HARWICH PORT — By a more than three-to-one margin, voters Tuesday gave Cape Cod Tech the green light for a $128 million new high school building.
Based on unofficial tallies from town clerks in the 12 towns from Mashpee to Provincetown, the building project passed by a vote of 12,207 to 3,927, earning solid wins in each town in the district.
“Most of all, this vote endorses our students,” Superintendent of Schools Robert Sanborn, III told an enthusiastic crowd of supporters at the Hot Stove Saloon, where the election returns were being counted Tuesday night. The overwhelming win at the polls represents a strong mandate from voters who see the need for vocational education, he said.
The vote passed by margins of 1,246 to 266 in Orleans, 637 to 119 in Chatham, and 1,503 to 491 in Harwich, where a Proposition 2½ debt exclusion vote also passed handily. Though exact figures were not immediately available, voter turnout was higher than predicted, topping 20 percent in some towns.
Sanborn gave credit to the school's alumni and students for spreading the word about the need to replace the 42-year-old school building and praised staff for presenting voters with information about the project in a clear, understandable manner. He also thanked the school committee, the school building committee and campaign volunteers.
Even those who opposed the project prefaced their arguments by acknowledging the need to give local students the option to receive a vocational education, Sanborn said.
The superintendent said he was extremely grateful for voters' support. The margin of victory was “staggering,” he noted, and the district hopes that momentum will translate not just into a new building, but also to increased enrollment. Following a recent dip in the number of students attending Cape Tech, “we're going to redouble our efforts” to make certain that students on the Mid and Lower Cape know that they have the choice of a vocational education, Sanborn said.
The project team will now get to work on design and bid documents, in a process expected to take more than nine months; a groundbreaking for the project is expected to be at least a year away, Sanborn said.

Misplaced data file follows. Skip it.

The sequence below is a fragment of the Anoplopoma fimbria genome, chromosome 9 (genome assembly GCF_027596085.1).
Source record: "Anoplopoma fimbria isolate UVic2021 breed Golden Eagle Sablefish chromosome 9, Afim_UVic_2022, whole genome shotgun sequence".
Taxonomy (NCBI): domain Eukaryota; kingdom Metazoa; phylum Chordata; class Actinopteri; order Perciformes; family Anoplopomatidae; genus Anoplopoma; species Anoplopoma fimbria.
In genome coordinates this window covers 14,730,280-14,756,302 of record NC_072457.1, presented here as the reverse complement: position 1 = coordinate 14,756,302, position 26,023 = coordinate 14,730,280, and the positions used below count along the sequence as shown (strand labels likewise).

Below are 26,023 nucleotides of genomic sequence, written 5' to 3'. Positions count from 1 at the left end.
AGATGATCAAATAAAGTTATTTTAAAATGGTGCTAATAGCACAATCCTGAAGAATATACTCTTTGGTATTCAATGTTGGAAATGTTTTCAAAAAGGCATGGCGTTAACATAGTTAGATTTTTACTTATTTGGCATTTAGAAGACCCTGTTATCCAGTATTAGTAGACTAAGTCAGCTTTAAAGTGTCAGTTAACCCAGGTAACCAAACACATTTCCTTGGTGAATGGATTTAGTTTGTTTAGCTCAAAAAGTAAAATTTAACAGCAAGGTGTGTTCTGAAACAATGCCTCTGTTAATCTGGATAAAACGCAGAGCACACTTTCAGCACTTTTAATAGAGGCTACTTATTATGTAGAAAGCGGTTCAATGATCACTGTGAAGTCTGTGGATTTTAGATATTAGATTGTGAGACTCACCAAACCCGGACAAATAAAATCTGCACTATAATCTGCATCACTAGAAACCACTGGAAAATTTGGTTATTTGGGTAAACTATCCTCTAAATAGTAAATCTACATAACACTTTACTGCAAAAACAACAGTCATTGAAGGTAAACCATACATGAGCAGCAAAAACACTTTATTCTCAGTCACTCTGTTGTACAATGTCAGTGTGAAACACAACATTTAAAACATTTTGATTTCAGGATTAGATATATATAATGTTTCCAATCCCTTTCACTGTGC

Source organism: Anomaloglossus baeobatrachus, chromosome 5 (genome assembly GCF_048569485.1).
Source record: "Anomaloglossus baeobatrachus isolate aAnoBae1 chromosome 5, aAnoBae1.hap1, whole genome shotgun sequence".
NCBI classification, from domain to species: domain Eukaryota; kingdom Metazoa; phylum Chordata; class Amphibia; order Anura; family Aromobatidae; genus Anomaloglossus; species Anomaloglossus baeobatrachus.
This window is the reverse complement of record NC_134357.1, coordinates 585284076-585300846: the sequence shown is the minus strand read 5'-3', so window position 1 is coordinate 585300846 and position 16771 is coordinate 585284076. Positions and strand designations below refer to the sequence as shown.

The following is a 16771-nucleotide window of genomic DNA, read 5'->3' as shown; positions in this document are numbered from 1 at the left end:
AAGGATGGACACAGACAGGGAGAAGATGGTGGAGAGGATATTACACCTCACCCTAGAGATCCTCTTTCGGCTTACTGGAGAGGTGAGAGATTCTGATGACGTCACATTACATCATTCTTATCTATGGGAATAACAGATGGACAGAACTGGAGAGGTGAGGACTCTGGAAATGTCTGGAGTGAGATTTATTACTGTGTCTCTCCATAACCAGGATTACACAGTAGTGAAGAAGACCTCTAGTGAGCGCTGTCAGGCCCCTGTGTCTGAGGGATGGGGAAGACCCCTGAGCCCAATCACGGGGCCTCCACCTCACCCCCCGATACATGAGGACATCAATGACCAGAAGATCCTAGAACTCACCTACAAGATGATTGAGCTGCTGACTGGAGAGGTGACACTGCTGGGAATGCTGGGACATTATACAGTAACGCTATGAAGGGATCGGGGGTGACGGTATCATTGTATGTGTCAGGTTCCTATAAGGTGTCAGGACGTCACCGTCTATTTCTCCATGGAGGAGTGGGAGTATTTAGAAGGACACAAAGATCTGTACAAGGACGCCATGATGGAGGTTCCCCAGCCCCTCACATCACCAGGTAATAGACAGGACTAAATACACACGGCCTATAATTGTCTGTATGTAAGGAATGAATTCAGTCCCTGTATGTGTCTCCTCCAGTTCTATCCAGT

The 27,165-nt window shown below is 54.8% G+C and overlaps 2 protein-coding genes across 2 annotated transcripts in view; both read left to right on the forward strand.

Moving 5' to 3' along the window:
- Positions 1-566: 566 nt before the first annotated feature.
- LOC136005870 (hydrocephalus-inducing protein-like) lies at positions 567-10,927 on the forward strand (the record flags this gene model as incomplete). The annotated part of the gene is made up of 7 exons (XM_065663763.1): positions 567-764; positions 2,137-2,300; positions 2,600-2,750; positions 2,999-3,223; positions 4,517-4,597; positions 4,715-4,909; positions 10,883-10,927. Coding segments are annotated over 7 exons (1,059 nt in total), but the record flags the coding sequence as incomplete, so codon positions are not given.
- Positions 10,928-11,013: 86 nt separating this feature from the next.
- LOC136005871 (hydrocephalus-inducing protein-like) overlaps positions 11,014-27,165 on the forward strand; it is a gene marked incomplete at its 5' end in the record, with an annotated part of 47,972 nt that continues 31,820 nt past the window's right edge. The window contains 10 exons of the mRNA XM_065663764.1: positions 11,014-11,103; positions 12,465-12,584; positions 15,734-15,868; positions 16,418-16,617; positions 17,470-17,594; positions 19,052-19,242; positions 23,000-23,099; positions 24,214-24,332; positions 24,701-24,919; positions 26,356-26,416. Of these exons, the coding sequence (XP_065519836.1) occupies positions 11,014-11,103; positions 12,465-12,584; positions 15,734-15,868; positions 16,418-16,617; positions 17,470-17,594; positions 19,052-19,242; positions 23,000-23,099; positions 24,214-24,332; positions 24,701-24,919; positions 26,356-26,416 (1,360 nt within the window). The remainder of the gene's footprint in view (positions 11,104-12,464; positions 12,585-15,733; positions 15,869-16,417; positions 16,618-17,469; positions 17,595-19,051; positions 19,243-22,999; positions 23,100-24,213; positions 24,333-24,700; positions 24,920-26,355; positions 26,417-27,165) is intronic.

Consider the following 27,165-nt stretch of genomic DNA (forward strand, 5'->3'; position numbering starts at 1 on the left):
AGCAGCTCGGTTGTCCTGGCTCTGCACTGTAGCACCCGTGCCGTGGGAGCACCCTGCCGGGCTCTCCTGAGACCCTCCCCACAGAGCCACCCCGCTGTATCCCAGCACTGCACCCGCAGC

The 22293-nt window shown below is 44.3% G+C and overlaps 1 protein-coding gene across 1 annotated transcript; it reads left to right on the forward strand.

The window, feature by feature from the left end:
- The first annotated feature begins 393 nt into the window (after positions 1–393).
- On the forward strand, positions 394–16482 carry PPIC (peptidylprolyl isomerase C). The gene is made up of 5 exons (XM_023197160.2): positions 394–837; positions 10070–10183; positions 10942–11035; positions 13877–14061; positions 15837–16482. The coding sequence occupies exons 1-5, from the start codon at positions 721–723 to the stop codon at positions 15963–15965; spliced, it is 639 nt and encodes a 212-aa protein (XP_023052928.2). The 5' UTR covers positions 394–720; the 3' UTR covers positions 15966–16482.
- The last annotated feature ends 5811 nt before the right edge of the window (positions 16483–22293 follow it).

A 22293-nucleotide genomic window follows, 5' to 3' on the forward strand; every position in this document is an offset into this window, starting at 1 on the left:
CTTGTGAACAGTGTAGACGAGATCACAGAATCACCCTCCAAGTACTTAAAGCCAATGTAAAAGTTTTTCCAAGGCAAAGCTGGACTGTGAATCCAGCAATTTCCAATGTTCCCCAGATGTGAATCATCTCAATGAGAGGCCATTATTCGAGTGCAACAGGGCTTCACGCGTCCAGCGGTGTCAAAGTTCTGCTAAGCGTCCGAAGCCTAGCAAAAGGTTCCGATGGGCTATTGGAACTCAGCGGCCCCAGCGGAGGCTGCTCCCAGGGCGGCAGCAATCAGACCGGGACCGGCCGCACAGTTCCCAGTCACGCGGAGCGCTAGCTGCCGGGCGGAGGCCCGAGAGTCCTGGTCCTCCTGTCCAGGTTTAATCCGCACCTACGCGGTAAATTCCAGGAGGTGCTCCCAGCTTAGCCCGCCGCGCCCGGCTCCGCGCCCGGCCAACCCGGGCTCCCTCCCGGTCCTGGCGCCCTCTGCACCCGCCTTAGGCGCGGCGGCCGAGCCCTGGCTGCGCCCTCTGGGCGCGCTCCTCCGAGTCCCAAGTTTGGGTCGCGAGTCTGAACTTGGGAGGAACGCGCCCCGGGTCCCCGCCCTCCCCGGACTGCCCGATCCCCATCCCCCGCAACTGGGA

“This was a five-year process,” he said of the effort to plan the project and secure funding from the Massachusetts School Building Authority. That state agency initially pledged to reimburse the district towns 45.45 percent of eligible project costs, but the district recently learned that extra funds in a supplemental state budget effectively raised the reimbursement rate to 51.12 percent, which should save taxpayers an additional $5.3 million.
That means that the impact on the average annual property tax bill will be even less than the $22.74 predicted for Orleans taxpayers, the $66.51 for Harwich property owners, and the $8.73 for Chatham taxpayers. By statute, the project cost is shared among the district's 12 member towns using a rolling formula based on each town's enrollment.
State Rep. Sarah Peake, D-Provincetown, and State Senator Julian Cyr, D-Truro, who helped secure the additional funding for the project, sent school officials their congratulations by text message Tuesday night.
Construction of the new 650-student building is projected to cost about the same as it would have cost to renovate the existing school, which has failing windows, doors and masonry and a design that doesn't meet current code requirements. The new school will be 6,000 square feet larger than the current building, and will be built on the eastern edge of the existing property in the Pleasant Lake section of town, allowing classes to continue during construction. Once the new building is complete, the old school will be razed to make room for athletic fields and parking.